Abstract: Mutations in the endosome-associated protein CHMP2B cause frontotemporal dementia and lead to lysosomal storage pathology in neurons. We here report that physiological levels of mutant CHMP2B causes reduced numbers and significantly impaired trafficking of endolysosomes within neuronal dendrites, accompanied by increased dendritic branching. Mechanistically, this is due to the stable incorporation of mutant CHMP2B onto neuronal endolysosomes, which we show renders them unable to traffic within dendrites. This defect is due to the inability of mutant CHMP2B to recruit the ATPase VPS4, which is required for release of CHMP2B from endosomal membranes. Strikingly, both impaired trafficking and the increased dendritic branching were rescued by treatment with antisense oligonucleotides targeting the well validated frontotemporal dementia risk factor TMEM106B, which encodes an endolysosomal protein. This indicates that reducing TMEM106B levels can restore endosomal health in frontotemporal dementia. As TMEM106B is a risk factor for frontotemporal dementia caused by both C9orf72 and progranulin mutations, and antisense oligonucleotides are showing promise as therapeutics for neurodegenerative diseases, our data suggests a potential new strategy for treating the wide range of frontotemporal dementias associated with endolysosomal dysfunction.
      PubDate: Thu, 29 Nov 2018 00:00:00 GMT
      DOI: 10.1093/brain/awy284
      Issue No: Vol. 141, No. 12 (2018)
       
  • Atrophy subtypes in prodromal Alzheimer’s disease are associated
           with cognitive decline
    • Authors: ten Kate M; Dicks E, Visser P, et al.
      Pages: 3443 - 3456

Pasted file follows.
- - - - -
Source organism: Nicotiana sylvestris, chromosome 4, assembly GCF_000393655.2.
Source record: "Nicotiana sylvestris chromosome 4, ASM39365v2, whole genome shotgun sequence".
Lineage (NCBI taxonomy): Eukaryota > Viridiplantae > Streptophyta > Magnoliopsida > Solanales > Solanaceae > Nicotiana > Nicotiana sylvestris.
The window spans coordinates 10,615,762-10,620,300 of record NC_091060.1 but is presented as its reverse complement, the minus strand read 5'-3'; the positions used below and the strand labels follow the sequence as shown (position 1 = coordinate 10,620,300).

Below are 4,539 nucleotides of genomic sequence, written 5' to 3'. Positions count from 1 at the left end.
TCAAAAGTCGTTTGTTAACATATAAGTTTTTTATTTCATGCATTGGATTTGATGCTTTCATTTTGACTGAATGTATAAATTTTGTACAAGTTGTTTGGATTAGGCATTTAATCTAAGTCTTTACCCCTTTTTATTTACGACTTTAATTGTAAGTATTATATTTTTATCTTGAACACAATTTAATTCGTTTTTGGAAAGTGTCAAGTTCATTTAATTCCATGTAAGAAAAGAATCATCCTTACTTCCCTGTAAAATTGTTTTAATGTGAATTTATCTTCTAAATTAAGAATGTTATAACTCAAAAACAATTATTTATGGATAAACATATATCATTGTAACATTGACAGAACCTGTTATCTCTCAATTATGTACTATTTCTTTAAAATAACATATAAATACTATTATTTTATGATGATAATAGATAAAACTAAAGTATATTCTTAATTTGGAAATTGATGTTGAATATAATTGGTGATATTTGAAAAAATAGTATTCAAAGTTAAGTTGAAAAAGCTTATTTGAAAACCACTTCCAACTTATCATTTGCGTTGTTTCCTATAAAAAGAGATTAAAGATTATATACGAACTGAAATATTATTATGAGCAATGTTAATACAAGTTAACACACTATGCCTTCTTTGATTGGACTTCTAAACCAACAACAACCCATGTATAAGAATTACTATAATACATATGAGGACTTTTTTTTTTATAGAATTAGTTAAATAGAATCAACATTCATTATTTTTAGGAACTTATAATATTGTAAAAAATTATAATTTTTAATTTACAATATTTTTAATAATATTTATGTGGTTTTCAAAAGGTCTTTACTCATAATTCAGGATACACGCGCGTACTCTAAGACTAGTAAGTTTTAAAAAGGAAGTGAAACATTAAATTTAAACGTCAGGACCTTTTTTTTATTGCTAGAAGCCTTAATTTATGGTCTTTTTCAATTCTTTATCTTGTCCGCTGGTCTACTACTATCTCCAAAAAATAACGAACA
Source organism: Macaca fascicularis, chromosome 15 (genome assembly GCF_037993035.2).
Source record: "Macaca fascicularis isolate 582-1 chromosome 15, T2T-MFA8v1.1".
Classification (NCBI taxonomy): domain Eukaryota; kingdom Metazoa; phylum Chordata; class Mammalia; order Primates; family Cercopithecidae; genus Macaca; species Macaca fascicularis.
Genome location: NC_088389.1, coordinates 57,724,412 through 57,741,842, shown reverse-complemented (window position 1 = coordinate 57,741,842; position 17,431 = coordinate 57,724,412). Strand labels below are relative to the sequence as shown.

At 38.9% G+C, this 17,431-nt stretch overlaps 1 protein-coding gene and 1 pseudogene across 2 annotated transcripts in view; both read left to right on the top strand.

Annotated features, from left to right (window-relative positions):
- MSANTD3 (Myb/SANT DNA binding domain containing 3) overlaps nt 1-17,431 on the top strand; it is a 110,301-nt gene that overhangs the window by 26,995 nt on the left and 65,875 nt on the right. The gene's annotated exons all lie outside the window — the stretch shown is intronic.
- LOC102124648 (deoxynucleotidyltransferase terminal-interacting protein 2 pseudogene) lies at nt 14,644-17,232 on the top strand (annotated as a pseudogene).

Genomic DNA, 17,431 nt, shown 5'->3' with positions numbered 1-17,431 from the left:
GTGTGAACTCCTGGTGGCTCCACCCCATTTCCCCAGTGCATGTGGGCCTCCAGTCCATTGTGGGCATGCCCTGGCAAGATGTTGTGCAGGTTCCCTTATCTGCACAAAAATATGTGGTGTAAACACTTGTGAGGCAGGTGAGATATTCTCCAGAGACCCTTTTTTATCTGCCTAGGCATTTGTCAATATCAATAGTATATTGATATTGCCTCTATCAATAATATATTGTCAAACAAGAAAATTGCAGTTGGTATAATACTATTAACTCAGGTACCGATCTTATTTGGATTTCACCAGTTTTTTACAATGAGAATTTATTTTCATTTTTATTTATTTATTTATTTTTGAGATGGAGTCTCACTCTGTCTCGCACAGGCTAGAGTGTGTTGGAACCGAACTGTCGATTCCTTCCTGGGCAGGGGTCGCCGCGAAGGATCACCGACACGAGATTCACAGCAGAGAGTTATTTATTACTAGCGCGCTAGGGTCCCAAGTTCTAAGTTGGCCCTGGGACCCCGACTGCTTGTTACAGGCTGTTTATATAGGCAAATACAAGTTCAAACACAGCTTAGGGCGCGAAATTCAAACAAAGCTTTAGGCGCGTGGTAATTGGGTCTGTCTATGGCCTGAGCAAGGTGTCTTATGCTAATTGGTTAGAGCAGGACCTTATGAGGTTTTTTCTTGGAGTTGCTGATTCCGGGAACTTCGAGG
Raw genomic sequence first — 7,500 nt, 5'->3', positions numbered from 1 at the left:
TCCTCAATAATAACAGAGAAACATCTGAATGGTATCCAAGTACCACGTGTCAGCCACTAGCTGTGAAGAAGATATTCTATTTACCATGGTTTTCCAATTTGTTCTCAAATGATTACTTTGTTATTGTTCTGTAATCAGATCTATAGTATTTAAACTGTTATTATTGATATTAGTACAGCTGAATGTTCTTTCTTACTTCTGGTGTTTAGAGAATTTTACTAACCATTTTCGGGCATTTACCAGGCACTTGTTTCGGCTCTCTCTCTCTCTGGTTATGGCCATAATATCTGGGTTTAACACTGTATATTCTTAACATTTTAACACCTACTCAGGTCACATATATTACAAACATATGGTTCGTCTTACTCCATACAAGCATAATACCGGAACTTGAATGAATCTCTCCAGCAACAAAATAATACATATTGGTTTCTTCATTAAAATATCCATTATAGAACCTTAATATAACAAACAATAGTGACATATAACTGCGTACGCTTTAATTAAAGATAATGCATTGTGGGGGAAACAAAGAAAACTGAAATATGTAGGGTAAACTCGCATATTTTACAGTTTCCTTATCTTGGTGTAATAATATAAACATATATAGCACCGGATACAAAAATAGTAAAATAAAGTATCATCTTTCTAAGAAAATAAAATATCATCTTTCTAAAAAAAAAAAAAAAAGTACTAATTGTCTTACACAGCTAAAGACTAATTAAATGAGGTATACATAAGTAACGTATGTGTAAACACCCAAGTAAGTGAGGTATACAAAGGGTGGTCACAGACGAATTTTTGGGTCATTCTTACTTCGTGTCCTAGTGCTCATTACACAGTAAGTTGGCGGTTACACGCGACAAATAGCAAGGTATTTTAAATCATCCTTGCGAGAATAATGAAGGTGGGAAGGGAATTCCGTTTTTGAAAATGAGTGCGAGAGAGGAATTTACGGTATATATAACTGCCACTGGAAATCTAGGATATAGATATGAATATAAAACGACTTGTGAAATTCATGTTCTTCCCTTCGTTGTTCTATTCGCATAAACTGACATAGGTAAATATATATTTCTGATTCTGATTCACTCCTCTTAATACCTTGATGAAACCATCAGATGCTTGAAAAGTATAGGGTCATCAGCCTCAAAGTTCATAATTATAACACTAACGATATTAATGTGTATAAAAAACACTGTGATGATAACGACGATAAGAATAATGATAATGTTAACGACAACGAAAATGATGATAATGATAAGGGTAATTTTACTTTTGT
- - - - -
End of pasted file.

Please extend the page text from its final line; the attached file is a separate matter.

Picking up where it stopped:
Abstract: Alzheimer’s disease is a heterogeneous disorder. Understanding the biological basis for this heterogeneity is key for developing personalized medicine. We identified atrophy subtypes in Alzheimer’s disease dementia and tested whether these subtypes are already present in prodromal Alzheimer’s disease and could explain interindividual differences in cognitive decline. First we retrospectively identified atrophy subtypes from structural MRI with a data-driven cluster analysis in three datasets of patients with Alzheimer’s disease dementia: discovery data (dataset 1: n = 299, age = 67 ± 8, 50% female), and two independent external validation datasets (dataset 2: n = 181, age = 66 ± 7, 52% female; dataset 3: n = 227, age = 74 ± 8, 44% female). Subtypes were compared on clinical, cognitive and biological characteristics. Next, we classified prodromal Alzheimer’s disease participants (n = 603, age = 72 ± 8, 43% female) according to the best matching subtype to their atrophy pattern, and we tested whether subtypes showed cognitive decline in specific domains. In all Alzheimer’s disease dementia datasets we consistently identified four atrophy subtypes: (i) medial-temporal predominant atrophy with worst memory and language function, older age, lowest CSF tau levels and highest amount of vascular lesions; (ii) parieto-occipital atrophy with poor executive/attention and visuospatial functioning and high CSF tau; (iii) mild atrophy with best cognitive performance, young age, but highest CSF tau levels; and (iv) diffuse cortical atrophy with intermediate clinical, cognitive and biological features. Prodromal Alzheimer’s disease participants classified into one of these subtypes showed similar subtype characteristics at baseline as Alzheimer’s disease dementia subtypes. Compared across subtypes in prodromal Alzheimer’s disease, the medial-temporal subtype showed fastest decline in memory and language over time; the parieto-occipital subtype declined fastest on executive/attention domain; the diffuse subtype in visuospatial functioning; and the mild subtype showed intermediate decline in all domains. Robust atrophy subtypes exist in Alzheimer’s disease with distinct clinical and biological disease expression. Here we observe that these subtypes can already be detected in prodromal Alzheimer’s disease, and that these may inform on expected trajectories of cognitive decline.